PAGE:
A new book, The Maruti Story, tells the tale of India's original people's car
It has dominated the Indian passenger car market for over two decades as the original people's automobile in India. Now, the person who has been at the helm of this iconic project shares how Maruti 800 arrived, braving all roadblocks.
The Maruti Story, co-authored by Maruti-Suzuki chairman R.C. Bhargava and journalist Seetha, shares the behind-the-scenes manoeuvring that went into ensuring the company's success, despite being a public sector undertaking for over a decade.
Finance Minister Pranab Mukherjee formally launched the book, published by Harper Collins and already being sold at bookstores, at a well-attended event at the Lalit hotel in the Capital recently.
"It is indeed a privilege for me to be present on this occasion. Maruti came into existence due to the visionary approach of Indira Gandhi. She undertook the challenging task of creating the PSU (public sector undertaking) in the automobile sector," Mukherjee said.
He lauded Maruti’s capability and productivity, and said: "The Japanese used to think what they did in work management culture cannot be replicated elsewhere. But Maruti showed that it can do the same in India. The company set an example for other public sector enterprises".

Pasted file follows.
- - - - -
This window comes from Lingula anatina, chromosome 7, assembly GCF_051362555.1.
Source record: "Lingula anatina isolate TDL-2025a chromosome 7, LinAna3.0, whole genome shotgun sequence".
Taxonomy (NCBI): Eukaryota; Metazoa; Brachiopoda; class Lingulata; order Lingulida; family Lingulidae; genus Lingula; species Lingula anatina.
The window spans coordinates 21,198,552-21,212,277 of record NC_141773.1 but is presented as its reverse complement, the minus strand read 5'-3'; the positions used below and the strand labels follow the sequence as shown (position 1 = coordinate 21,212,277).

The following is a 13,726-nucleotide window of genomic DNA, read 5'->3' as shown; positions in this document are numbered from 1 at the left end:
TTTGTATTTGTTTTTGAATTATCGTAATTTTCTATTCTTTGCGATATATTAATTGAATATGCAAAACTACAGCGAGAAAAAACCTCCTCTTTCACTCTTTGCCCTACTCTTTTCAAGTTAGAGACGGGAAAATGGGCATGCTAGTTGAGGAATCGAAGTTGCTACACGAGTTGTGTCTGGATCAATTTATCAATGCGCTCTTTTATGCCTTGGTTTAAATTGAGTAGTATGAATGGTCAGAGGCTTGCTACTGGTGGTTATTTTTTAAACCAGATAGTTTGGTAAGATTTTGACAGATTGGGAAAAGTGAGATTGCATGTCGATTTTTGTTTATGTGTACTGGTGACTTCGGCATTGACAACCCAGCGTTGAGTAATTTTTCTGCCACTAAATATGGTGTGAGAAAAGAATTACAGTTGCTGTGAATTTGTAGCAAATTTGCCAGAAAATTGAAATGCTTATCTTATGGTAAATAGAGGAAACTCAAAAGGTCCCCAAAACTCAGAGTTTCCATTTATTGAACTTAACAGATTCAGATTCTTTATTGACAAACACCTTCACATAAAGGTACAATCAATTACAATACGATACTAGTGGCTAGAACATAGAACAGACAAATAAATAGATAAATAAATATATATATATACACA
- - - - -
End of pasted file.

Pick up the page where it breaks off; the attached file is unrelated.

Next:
"The targets were stupendous and considered unachievable by almost everyone," recalls Bhargava, a career bureaucrat who had stood first in the civil services exams in 1956, but quit to join the Indo-Japanese car venture in 1981.
"But the Maruti project succeeded and in ways that were unimaginable in 1983," he says. "The car revolutionised the industry and put a country on wheels. Suddenly, the ordinary middle-class men and women could aspire to own a reliable, economical and modern car".
This, he says with pride, was achieved despite having to follow all governmental systems and procedures, which were cumbersome during the pre-reform era. Besides, all the difficult masters at Suzuki Motor Corp in Japan and the Government of India had to be pleased.
"Twentysix years later, the company — now free of government controls but facing competition from the world's major manufacturers who have entered the Indian market — still leads the way," he says.
"Not only that, cars made by Maruti can be seen in all continents".
Launched in 1982, Maruti Suzuki was perceived as a people’s car and its sales figure explains the success rate: More than 2.7 million units have been sold since inception.
Every second car to leave an automobile showroom has been this small wonder.
Originally conceived by the late Sanjay Gandhi, the controversial son of then prime minister Indira Gandhi, Bhargava was advised against joining the company, as it was perceived to be a highly political project with no future.
Yet, he decided to join the project for three years on deputation from Bharat Heavy Electricals Ltd, in which he was director-commercial. "I chose to remain there, all of us determined to make Maruti a success," he says.
"There are no
regrets". — IANS